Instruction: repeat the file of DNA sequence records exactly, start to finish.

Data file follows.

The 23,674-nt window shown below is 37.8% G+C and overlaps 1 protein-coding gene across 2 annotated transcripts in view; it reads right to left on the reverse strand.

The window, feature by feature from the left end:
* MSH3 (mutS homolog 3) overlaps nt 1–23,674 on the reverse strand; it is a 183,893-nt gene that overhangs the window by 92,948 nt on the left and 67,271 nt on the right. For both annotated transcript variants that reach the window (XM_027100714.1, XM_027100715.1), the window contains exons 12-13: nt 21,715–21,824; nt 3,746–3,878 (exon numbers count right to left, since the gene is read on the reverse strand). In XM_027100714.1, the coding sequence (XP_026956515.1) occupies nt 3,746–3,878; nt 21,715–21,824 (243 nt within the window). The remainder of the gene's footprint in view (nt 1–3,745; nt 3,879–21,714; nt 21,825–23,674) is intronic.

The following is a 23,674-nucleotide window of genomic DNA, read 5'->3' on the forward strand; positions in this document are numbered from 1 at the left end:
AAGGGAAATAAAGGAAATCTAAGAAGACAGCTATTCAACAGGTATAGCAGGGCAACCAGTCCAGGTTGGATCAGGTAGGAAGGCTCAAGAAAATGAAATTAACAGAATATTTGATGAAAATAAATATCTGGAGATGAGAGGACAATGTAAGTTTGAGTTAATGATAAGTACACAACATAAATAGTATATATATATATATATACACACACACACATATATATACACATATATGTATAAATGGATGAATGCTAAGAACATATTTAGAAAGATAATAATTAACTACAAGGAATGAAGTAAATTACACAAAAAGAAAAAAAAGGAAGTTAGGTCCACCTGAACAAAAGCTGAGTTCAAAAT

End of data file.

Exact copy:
The 23,674-nt window shown below is 37.8% G+C and overlaps 1 protein-coding gene across 2 annotated transcripts in view; it reads right to left on the reverse strand.

The window, feature by feature from the left end:
* MSH3 (mutS homolog 3) overlaps nt 1–23,674 on the reverse strand; it is a 183,893-nt gene that overhangs the window by 92,948 nt on the left and 67,271 nt on the right. For both annotated transcript variants that reach the window (XM_027100714.1, XM_027100715.1), the window contains exons 12-13: nt 21,715–21,824; nt 3,746–3,878 (exon numbers count right to left, since the gene is read on the reverse strand). In XM_027100714.1, the coding sequence (XP_026956515.1) occupies nt 3,746–3,878; nt 21,715–21,824 (243 nt within the window). The remainder of the gene's footprint in view (nt 1–3,745; nt 3,879–21,714; nt 21,825–23,674) is intronic.

The following is a 23,674-nucleotide window of genomic DNA, read 5'->3' on the forward strand; positions in this document are numbered from 1 at the left end:
AAGGGAAATAAAGGAAATCTAAGAAGACAGCTATTCAACAGGTATAGCAGGGCAACCAGTCCAGGTTGGATCAGGTAGGAAGGCTCAAGAAAATGAAATTAACAGAATATTTGATGAAAATAAATATCTGGAGATGAGAGGACAATGTAAGTTTGAGTTAATGATAAGTACACAACATAAATAGTATATATATATATATATACACACACACACATATATATACACATATATGTATAAATGGATGAATGCTAAGAACATATTTAGAAAGATAATAATTAACTACAAGGAATGAAGTAAATTACACAAAAAGAAAAAAAAGGAAGTTAGGTCCACCTGAACAAAAGCTGAGTTCAAAAT